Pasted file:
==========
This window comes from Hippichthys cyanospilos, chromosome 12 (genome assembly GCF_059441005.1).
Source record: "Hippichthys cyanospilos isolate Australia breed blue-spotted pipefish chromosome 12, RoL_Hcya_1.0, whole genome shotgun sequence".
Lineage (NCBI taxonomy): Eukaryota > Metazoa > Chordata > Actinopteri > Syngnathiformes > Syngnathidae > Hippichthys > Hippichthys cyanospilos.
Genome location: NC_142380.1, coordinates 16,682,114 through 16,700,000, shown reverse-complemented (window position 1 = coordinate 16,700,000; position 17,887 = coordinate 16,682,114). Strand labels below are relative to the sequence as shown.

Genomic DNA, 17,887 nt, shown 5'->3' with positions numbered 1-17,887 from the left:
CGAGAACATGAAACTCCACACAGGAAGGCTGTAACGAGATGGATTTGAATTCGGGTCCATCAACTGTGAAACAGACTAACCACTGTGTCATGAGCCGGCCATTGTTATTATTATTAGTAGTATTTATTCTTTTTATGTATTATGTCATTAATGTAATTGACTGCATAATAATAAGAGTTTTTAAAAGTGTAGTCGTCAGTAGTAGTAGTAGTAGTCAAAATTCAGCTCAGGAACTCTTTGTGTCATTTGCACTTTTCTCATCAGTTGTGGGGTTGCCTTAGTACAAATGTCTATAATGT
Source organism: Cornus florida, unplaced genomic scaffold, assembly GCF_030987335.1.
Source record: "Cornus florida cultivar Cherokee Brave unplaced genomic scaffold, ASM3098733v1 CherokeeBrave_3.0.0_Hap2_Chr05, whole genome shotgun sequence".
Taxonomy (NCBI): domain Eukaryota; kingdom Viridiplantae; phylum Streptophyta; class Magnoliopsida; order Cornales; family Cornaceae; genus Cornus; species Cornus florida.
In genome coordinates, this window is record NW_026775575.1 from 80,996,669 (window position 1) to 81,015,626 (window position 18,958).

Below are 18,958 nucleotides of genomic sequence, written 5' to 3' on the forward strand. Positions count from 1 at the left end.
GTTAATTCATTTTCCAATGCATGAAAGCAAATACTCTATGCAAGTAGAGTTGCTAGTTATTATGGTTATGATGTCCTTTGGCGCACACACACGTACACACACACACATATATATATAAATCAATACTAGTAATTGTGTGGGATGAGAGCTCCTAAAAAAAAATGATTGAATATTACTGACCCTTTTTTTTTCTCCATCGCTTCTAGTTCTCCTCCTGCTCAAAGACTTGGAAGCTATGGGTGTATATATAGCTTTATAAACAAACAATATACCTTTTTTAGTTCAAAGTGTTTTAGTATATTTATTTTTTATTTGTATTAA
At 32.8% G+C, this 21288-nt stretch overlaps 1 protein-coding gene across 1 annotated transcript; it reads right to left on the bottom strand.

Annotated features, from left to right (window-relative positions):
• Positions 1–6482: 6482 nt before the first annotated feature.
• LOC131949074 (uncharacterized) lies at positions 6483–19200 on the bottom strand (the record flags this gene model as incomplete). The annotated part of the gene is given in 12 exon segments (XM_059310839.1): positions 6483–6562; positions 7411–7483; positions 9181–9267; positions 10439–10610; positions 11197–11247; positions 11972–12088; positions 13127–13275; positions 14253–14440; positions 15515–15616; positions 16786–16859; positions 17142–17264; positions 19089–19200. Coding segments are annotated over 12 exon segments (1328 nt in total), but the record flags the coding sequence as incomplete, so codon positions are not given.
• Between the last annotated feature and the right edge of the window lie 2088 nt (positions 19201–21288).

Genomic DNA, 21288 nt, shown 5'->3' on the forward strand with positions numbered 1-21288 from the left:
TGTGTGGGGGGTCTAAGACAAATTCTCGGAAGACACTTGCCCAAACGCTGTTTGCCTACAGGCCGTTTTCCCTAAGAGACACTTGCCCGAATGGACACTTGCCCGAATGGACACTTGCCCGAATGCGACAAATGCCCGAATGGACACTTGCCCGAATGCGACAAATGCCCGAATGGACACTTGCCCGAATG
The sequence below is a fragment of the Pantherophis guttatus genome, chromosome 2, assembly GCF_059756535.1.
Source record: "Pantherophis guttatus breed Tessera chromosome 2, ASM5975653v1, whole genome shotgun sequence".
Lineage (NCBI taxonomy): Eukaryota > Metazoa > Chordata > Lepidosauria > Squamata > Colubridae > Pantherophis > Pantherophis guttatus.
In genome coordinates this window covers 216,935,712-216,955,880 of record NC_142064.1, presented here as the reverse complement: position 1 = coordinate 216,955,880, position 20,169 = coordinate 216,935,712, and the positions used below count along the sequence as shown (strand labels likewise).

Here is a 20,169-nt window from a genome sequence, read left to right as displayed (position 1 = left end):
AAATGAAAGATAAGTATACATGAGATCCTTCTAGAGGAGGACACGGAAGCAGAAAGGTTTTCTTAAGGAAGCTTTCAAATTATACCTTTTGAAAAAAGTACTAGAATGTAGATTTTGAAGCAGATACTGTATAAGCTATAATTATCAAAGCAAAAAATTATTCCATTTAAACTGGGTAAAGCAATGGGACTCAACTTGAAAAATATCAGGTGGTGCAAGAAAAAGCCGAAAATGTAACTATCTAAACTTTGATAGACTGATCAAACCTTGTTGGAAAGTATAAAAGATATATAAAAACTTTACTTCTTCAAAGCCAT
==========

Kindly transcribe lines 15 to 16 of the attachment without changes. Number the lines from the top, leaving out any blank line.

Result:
• Positions 1–6482: 6482 nt before the first annotated feature.
• LOC131949074 (uncharacterized) lies at positions 6483–19200 on the bottom strand (the record flags this gene model as incomplete). The annotated part of the gene is given in 12 exon segments (XM_059310839.1): positions 6483–6562; positions 7411–7483; positions 9181–9267; positions 10439–10610; positions 11197–11247; positions 11972–12088; positions 13127–13275; positions 14253–14440; positions 15515–15616; positions 16786–16859; positions 17142–17264; positions 19089–19200. Coding segments are annotated over 12 exon segments (1328 nt in total), but the record flags the coding sequence as incomplete, so codon positions are not given.